Sunday, October 12, 2014
Step by Step - Wall Framing Pics
End of Day One.
Just like "normal" houses, my first wall was built, from the outside in, while lying on the floor.
Since, however, the wall is taller than our floor is wide; braces on either side of the fenders were needed to keep it flat.
Many Tiny Houses are built with 24" on center studs but my framer (aka "boyfriend") was reluctant to do so. His (aka "our") logic is that tiny houses as they travel down the road actually need as much support as a regular house, if not more. Saving a bit of weight but risking some stability, didn't seem like a trade off I should make.
Also, I have to admit, since I have a triple axle trailer; worrying about the weight of the materials is not as much of an issue for me as it might be for other builders.
By far, the most stressful part of my tiny house build has been, raising the first wall. The wall was mostly sheathed since it's easier to do so when the wall is flat than when it is vertical. That also means the wall was very, very heavy. We used manual wall jacks and that process leaves very little room for error. If the wall falls there is no place to escape being badly hurt. To ensure the ground braces didn't slip, we parked the truck on top of them. I then borrowed 18 foot long 2x4's from a neighboring build and watched, helpless, with my finger on the 911 button in case anything went wrong. My framer / boyfriend insisted that he has done this dozens of times and that there was nothing to "get freaked out about" but even the notion that he might be crushed in front of my eyes was enough to make me tear up in fear.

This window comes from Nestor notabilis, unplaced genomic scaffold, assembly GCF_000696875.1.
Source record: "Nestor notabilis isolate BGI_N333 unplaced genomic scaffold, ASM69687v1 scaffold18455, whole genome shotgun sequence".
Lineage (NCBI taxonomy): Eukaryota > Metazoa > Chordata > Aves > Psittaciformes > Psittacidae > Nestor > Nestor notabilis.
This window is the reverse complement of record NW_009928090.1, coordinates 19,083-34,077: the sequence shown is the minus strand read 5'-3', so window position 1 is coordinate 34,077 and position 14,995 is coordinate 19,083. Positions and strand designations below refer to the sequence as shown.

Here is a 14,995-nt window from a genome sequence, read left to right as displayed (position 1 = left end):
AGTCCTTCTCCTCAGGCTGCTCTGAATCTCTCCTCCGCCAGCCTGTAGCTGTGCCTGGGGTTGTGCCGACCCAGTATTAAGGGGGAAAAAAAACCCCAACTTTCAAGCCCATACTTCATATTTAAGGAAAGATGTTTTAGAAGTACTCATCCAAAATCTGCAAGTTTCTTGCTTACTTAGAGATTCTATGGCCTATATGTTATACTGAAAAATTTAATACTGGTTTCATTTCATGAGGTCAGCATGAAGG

The second wall went up easily, using only two people to lift it into place.
Setting the short wall, however, wasn't without complications.
This picture shows the wall, blocked above the trailer's thread rods. On the right you can see the notch in the sheathing that will rest, just above the brake light. Once up, we had to slide the framed wall over the rods, removed the blocks, and then hammer it into place from the top.
After having perfected the "block, slide, and hammer" process on the second wall,
the third wall was a breeze!
The fourth wall brought on a whole new set of challenges.
Since we couldn't build the fourth wall flat on the trailer, this wall had to be built from the inside out and end-to-end-bracing was required to keep it flat. (on a NOT flat section of my driveway) Adding complication to the build was my design's placement of two small stair-step windows. Also, since the wall had to be framed from the inside out, sheathing wasn't possible. This made the wall MUCH easier and much less dangerous to lift but it also meant that sheathing would take longer and would be much harder than the other three walls.
Almost ready for lifting!
End of Day Seven.
From the inside out, viewed from the back.
Watching this part of the build was such an amazing and inspiring process to watch.....
Seeing my design, come to life, created by the one I love, was an experience I will NEVER forget!